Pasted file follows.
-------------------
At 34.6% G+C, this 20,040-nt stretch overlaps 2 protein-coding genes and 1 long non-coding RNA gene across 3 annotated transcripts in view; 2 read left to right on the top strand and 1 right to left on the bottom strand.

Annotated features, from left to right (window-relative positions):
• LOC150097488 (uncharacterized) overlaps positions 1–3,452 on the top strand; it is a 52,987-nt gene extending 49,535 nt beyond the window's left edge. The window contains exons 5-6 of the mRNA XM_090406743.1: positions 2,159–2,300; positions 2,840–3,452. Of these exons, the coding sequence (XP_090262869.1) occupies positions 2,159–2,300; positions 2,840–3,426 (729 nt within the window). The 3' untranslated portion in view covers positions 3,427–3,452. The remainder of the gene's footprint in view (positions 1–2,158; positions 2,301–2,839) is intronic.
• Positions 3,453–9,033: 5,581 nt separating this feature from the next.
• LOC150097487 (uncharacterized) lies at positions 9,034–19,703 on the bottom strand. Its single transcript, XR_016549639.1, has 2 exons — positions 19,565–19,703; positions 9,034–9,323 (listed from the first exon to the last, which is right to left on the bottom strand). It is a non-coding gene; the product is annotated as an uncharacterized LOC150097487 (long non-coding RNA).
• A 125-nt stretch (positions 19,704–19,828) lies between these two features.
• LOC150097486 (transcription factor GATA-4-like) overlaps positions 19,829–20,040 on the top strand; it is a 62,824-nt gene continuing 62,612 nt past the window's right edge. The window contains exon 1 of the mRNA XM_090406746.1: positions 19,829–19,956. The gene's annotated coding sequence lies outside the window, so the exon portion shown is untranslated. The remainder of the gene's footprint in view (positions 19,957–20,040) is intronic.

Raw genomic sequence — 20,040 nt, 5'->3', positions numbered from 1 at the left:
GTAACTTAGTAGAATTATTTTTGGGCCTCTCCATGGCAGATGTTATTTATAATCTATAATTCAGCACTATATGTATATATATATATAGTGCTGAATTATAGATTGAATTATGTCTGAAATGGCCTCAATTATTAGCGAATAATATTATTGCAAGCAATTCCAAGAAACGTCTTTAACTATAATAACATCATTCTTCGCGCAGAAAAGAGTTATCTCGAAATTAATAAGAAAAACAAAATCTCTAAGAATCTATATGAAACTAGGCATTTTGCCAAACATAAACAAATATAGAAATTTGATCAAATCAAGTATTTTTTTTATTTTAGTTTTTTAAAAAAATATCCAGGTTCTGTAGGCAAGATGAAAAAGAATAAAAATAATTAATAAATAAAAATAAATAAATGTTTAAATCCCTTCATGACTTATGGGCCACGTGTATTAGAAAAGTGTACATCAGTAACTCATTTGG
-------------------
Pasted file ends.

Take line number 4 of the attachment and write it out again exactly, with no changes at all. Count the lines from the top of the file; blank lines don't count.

• Positions 3,453–9,033: 5,581 nt separating this feature from the next.